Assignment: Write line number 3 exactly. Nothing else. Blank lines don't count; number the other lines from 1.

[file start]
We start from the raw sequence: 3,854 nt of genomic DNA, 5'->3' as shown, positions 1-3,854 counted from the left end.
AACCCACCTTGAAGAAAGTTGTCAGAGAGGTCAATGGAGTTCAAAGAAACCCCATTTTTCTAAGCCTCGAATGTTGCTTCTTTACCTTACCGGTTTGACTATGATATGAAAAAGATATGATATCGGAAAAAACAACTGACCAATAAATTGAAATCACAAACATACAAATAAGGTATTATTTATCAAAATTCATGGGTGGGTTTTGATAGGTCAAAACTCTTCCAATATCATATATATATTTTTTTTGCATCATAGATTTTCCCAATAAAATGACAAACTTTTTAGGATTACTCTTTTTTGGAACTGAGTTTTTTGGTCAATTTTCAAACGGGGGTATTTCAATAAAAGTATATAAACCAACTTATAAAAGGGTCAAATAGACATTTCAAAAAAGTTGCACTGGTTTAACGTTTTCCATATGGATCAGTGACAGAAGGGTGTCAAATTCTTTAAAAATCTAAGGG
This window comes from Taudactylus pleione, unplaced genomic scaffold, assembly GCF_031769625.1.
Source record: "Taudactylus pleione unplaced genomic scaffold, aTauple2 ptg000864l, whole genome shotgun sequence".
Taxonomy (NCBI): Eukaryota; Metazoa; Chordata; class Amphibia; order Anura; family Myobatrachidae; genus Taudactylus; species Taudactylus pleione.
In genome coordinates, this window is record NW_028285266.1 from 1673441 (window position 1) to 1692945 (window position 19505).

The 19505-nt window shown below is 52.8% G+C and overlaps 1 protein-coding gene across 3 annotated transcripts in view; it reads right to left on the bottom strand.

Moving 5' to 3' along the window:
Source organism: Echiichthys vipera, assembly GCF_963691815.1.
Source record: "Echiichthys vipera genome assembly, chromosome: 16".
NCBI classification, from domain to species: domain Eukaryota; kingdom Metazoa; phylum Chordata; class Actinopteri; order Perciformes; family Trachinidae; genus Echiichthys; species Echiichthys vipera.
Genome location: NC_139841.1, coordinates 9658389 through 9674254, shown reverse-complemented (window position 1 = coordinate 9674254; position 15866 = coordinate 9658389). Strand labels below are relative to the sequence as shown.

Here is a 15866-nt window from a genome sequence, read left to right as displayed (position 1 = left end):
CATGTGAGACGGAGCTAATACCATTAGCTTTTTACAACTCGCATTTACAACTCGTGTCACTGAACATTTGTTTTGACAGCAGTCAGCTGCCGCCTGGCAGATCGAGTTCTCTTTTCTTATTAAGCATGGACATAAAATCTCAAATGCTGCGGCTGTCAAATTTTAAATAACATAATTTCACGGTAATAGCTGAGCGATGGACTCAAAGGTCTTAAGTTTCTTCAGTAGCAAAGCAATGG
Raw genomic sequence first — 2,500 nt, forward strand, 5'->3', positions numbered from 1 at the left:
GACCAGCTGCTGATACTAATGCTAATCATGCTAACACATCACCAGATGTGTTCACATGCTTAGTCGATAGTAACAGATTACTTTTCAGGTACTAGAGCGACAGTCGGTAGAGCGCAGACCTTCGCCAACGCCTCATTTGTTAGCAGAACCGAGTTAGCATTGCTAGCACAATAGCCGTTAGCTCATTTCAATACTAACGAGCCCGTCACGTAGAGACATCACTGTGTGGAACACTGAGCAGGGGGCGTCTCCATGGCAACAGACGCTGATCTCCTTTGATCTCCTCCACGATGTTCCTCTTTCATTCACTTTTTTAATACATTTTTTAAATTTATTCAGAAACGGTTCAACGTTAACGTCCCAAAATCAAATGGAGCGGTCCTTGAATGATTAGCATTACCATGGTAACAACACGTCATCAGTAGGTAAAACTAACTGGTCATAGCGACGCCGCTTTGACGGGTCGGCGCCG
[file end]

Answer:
This window comes from Taudactylus pleione, unplaced genomic scaffold, assembly GCF_031769625.1.